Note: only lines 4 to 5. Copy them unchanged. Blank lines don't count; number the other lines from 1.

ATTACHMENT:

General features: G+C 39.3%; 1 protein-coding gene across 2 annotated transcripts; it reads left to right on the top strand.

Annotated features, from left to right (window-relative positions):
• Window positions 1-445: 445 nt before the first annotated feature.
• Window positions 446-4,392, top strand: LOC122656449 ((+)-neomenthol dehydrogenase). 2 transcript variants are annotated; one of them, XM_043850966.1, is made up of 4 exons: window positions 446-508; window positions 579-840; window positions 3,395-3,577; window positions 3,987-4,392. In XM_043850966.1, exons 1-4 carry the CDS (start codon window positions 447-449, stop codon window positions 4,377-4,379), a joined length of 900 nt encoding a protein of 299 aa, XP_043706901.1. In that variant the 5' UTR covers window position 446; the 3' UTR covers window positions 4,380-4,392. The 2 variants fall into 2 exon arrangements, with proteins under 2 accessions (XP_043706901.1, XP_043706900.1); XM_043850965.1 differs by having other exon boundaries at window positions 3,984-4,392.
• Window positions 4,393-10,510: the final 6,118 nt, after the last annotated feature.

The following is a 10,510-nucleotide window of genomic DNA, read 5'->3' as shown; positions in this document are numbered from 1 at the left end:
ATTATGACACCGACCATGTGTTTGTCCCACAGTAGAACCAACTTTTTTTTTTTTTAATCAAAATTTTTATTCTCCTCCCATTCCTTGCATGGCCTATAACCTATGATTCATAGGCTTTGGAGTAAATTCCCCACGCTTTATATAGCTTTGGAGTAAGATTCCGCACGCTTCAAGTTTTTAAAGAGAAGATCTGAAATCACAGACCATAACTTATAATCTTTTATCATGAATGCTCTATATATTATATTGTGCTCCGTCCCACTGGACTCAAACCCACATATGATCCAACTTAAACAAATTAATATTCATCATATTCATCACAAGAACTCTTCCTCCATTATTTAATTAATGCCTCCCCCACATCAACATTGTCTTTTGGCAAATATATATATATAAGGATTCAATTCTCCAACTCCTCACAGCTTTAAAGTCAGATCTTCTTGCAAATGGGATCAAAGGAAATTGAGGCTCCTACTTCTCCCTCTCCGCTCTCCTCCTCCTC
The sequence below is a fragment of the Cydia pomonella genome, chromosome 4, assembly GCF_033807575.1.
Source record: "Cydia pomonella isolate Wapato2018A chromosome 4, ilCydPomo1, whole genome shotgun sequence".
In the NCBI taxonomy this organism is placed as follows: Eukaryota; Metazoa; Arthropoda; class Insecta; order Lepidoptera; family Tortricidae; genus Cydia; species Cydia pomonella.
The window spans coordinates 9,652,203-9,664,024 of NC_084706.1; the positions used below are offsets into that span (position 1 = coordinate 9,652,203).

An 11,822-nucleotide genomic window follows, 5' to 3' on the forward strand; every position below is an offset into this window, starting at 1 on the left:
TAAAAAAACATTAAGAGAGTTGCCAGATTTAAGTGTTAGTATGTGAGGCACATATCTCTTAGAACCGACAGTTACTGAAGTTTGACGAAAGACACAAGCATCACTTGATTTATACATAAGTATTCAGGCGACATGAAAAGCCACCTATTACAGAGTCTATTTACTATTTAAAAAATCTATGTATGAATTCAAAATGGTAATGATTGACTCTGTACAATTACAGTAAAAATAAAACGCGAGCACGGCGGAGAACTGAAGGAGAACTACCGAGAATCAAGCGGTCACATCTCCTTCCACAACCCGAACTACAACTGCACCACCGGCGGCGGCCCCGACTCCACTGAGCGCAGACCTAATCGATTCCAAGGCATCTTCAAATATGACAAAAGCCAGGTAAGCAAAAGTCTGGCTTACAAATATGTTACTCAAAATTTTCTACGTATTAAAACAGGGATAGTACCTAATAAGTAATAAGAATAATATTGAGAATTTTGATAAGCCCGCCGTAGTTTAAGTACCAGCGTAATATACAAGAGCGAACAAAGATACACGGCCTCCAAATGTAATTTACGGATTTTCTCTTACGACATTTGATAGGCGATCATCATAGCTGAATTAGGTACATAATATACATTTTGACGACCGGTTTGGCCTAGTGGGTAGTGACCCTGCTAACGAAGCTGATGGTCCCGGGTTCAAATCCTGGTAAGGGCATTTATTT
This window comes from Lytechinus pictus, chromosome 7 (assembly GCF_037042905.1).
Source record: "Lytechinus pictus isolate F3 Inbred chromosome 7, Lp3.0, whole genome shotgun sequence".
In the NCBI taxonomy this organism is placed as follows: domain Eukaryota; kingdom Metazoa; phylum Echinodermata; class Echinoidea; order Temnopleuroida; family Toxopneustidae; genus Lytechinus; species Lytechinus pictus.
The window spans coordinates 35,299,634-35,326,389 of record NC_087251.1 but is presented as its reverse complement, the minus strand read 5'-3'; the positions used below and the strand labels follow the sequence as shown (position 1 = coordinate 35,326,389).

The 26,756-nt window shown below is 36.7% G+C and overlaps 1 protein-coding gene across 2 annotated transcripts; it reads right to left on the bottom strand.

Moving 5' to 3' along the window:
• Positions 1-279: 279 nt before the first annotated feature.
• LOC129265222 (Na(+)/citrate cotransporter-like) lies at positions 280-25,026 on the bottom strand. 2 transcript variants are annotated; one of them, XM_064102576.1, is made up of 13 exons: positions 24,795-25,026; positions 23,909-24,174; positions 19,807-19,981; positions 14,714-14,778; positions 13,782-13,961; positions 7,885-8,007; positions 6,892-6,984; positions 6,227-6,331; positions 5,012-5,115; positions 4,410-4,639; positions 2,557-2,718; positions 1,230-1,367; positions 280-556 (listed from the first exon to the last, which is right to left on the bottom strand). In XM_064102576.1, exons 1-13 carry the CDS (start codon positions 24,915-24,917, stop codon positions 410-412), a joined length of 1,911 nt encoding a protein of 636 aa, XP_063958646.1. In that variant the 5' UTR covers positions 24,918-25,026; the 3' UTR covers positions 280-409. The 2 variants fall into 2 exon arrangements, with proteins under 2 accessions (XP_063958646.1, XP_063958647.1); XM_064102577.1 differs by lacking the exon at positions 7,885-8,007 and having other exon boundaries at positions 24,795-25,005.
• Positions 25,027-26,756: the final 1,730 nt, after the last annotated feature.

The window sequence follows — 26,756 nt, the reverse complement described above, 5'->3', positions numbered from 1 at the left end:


• Window positions 446-4,392, top strand: LOC122656449 ((+)-neomenthol dehydrogenase). 2 transcript variants are annotated; one of them, XM_043850966.1, is made up of 4 exons: window positions 446-508; window positions 579-840; window positions 3,395-3,577; window positions 3,987-4,392. In XM_043850966.1, exons 1-4 carry the CDS (start codon window positions 447-449, stop codon window positions 4,377-4,379), a joined length of 900 nt encoding a protein of 299 aa, XP_043706901.1. In that variant the 5' UTR covers window position 446; the 3' UTR covers window positions 4,380-4,392. The 2 variants fall into 2 exon arrangements, with proteins under 2 accessions (XP_043706901.1, XP_043706900.1); XM_043850965.1 differs by having other exon boundaries at window positions 3,984-4,392.
• Window positions 4,393-10,510: the final 6,118 nt, after the last annotated feature.